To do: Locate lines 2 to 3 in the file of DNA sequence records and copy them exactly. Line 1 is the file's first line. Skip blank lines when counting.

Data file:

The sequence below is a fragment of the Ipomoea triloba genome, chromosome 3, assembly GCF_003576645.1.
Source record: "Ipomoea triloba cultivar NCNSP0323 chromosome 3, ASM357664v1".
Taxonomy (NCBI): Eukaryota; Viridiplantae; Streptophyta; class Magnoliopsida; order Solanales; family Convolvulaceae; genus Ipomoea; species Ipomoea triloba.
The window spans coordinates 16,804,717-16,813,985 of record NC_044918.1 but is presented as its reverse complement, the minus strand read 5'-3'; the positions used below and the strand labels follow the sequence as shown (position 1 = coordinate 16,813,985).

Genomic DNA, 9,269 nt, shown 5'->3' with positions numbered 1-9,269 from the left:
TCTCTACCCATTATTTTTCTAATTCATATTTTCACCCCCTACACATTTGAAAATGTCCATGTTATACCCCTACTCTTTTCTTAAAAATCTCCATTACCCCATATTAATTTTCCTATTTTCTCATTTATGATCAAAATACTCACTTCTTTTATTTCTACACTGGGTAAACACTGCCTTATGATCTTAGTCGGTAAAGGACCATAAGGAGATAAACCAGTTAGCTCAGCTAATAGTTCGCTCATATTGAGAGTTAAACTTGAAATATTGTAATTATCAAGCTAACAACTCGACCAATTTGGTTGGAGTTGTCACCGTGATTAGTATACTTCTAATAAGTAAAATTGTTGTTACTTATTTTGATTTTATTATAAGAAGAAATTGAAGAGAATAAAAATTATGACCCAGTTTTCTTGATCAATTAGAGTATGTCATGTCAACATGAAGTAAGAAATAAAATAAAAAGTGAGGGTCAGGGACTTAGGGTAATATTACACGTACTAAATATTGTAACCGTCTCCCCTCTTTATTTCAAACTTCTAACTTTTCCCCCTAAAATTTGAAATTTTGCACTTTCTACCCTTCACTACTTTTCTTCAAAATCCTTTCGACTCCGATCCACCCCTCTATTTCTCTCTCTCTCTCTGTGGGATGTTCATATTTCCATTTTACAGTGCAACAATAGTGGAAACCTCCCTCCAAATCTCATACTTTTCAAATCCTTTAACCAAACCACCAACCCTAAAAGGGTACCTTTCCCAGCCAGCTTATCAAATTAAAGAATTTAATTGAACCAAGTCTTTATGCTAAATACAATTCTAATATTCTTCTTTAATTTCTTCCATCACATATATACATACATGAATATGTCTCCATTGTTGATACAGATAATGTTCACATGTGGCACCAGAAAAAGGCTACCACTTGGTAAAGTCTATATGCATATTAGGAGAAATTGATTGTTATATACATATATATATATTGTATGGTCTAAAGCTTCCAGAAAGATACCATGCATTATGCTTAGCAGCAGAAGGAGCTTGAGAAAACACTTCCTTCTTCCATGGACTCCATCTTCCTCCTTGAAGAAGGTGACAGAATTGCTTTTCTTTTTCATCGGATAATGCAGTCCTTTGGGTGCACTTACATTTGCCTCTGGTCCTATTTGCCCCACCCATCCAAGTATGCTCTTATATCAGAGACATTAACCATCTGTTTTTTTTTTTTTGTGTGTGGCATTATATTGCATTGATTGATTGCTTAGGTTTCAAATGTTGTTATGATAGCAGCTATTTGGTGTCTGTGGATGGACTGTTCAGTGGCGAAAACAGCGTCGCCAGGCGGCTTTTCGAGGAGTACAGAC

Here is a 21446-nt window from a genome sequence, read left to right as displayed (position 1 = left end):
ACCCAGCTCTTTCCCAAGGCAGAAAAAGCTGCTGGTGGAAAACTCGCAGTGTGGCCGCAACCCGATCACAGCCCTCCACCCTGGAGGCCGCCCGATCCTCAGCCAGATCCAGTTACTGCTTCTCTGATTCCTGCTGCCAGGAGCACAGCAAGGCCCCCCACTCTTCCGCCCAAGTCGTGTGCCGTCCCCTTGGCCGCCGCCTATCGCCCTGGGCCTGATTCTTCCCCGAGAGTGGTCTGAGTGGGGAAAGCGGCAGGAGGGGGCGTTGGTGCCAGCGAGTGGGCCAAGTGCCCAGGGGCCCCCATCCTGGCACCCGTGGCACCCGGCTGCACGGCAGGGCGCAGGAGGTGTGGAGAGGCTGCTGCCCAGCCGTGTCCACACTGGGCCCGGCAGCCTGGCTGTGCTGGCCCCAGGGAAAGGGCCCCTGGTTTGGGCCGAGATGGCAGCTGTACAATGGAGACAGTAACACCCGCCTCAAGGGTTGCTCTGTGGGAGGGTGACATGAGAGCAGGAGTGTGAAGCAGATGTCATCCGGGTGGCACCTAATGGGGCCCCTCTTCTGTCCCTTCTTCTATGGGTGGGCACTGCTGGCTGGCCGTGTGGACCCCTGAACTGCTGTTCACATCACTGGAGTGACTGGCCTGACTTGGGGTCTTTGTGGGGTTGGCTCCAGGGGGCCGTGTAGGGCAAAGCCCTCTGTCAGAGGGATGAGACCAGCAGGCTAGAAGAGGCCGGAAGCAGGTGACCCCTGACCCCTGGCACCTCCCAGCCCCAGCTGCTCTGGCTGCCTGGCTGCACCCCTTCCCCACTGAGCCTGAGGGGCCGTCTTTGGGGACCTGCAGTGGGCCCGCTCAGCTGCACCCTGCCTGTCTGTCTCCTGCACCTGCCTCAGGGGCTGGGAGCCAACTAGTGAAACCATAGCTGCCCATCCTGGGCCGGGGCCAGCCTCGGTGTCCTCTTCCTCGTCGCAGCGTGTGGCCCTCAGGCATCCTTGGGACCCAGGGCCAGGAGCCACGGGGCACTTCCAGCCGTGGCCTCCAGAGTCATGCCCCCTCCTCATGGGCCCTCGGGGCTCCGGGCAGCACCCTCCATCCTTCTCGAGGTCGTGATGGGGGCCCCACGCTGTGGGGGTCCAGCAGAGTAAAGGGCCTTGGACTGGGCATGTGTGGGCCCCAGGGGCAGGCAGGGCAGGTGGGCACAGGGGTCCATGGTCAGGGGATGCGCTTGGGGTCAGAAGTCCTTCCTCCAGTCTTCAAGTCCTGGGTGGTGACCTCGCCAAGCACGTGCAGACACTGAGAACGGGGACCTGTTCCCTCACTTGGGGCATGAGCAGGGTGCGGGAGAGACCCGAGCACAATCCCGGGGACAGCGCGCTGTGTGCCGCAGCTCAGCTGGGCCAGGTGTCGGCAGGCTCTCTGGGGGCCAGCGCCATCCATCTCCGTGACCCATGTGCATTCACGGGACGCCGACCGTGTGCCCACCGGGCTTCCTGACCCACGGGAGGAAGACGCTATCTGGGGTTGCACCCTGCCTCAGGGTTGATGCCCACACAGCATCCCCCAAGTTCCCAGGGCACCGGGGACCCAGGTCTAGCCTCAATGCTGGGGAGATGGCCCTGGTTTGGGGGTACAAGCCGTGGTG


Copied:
Source record: "Ipomoea triloba cultivar NCNSP0323 chromosome 3, ASM357664v1".
Taxonomy (NCBI): Eukaryota; Viridiplantae; Streptophyta; class Magnoliopsida; order Solanales; family Convolvulaceae; genus Ipomoea; species Ipomoea triloba.